Posted by: Lisa Hill | September 19, 2021

Psynode, (2017, Orphancorp #2), by Marlee Jane Ward

Psynode (2017) is the follow-up to the award-winning Welcome to Orphancorp, (2015) by Melbourne author Marlee Jane Ward, (reviewed here).  That the title of the final of this ‘technopunk thriller’ trilogy is Prisoncorp (2019) bodes ill for the central character Mirii, who had in Book one, escaped from dehumanising slavery in a brutal system designed to achieve compliant child workers, and now in Book Two is on a quest to rescue her friend Vu. This is a very dark dystopian YA series, with uncanny resonances in the modern world.

Psynode has been calling to me ever since I started gathering together my pile of (nearly all Australian) novellas for Novellas in November hosted by Cathy at 746 Books.  (An Island by Karen Jennings sneaked in there because it was longlisted for the Booker and had just arrived from Benn’s Books. Some of my books are not very good at waiting their turn.)  Psynode was in my novellas pile because it’s only 177 pages long.  It’s quick to read; I romped through it in a couple of hours this morning.

It was written only four years ago, before the explosion of Covid-induced online shopping.  As I read Mirii’s brutal initiation into work as a warehouse picker for Allnode, I found myself thinking of what I’ve read about work conditions in Amazon warehouses, and wondering about the experiences of the Woolworths packers who’ve been bringing me my groceries in Lockdown.  Mirii has demanding targets to reach, and what she soon discovers is that while the penalty for failing too many targets is instant dismissal, achieving them only reduces the time she’s allowed to achieve them.  It’s a horrible work environment:

‘Valued Allnode employee, number 2702575.  Your performance is at minus 1.5 points.  This places you in the top six of your intake and in the sixtieth percentile overall.  Please ensure your targets are met on a continuing basis in order to retain employment.  Your current employee balance is as follows.  Eleven-point-three-three hours of Resource Location, Logistics at twelve dollars and seventy-five cents an hour, minus tax rate of four dollars and three cents an hour is ninety-eight dollars and seventy-nine cents.’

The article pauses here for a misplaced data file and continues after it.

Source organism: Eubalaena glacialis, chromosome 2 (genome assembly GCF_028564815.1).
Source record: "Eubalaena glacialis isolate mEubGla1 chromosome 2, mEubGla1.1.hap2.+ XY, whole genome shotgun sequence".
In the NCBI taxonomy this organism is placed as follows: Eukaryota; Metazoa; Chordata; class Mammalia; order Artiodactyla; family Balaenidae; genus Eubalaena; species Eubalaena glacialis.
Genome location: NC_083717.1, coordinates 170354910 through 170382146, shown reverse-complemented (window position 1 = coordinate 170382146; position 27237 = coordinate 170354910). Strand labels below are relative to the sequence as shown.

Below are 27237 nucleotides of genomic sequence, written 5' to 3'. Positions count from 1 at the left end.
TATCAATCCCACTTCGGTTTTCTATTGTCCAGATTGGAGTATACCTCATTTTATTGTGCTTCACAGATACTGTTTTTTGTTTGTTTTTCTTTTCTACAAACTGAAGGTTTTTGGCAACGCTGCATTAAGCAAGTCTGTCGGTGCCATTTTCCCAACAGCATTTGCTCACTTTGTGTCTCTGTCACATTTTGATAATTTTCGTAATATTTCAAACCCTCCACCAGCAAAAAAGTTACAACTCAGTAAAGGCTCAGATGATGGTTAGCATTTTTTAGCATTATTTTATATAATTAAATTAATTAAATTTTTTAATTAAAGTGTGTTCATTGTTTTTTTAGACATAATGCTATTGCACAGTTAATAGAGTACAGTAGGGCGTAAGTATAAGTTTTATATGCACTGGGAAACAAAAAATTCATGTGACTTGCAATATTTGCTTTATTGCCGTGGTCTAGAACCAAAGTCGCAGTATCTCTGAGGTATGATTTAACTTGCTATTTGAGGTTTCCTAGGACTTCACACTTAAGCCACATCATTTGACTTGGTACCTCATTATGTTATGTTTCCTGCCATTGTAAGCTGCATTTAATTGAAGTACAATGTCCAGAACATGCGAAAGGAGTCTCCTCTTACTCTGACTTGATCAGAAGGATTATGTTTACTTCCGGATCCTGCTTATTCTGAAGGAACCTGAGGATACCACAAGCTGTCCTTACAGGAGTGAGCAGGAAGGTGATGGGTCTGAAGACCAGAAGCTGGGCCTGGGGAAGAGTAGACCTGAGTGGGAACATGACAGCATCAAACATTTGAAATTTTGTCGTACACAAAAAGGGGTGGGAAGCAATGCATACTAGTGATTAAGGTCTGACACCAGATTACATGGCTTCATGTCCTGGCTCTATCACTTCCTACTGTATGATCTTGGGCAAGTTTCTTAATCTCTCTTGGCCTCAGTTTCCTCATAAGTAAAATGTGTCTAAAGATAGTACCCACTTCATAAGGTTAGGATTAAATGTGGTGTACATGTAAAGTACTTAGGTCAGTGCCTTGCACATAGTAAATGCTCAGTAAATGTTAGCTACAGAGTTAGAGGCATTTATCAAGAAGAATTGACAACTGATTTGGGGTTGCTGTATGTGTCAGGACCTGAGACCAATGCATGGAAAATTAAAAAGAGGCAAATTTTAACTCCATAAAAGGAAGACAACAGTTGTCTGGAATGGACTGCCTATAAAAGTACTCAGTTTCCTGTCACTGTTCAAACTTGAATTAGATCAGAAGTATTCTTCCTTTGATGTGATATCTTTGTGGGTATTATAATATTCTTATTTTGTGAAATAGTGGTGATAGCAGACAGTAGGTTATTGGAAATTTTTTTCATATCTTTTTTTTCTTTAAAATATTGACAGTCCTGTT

Rad, I’m freaking rich!  All those hours gritting my gums and climbing the frame, and you know, only the complete and utter destruction of my body and limbs, but I’m almost a hundy richer.

‘Cept it doesn’t stop there.

‘Minus uniform rate of sixty-seven dollars and thirty-four cents.’


‘Minus seven days housing rate in advance at seventeen dollars and twenty-four centres per night—’


‘Minus employee rations at six dollars and one cents—’

How much?

‘Minus power consumption of point seven kilowatts at three dollars and sixty-six cents per kilowatt—’

Excuse me?

‘Balance total for Employee 2702575, Mahoney, Miriiyanan: minus ninety-six dollars and thirty-four cents.’ (p.50-51)

Why does she work for them?  Not to ‘make a buck’, obviously.  It’s because she hopes to be able to do some ‘shifty corporate espionage’ so that she can find out what’s happened to her friend Vu. #SpoilerAlert: The commodification of human beings reaches a new low in this story.

The plot is taut and filled with tension as the human products of late-capitalism take part in an uneven power struggle.  Along the way Mirii has both help and hindrance from friends in the same underclass as she is, and someone from the privileged set has to choose what to do when ethics conflict with family loyalty.

It is very bleak.  And given what we know about the use of slave labour and the commodification of humans in the Nazi death camps, it is all too credible.

Nancy Elin reviewed it too, when it was shortlisted for the Aurealis Best YA Novel award.

Author: Marlee Jane Ward
Title: Psynode (Orphancorp #2)
Cover design by Xoum
Publisher: Seizure, 2017
ISBN: 9781925143928, pbk., 177 pages
Source: personal library, purchased direct from Seizure Online


  1. I see that no.3 was published in 2019, so I think I might read all three together, handling carefully, then pass them on to Ms 18-tomorrow. (Her dinner’s at the weekend, I have loads of time to choose something for her. Don’t I?).


    • Ha ha, you are shameless!
      I knew as soon I started reading this that you would like it…


  2. And now I need to read it as well …


  3. Lisa, thank you for linking my review to your blogpost!
    …. appreciated!


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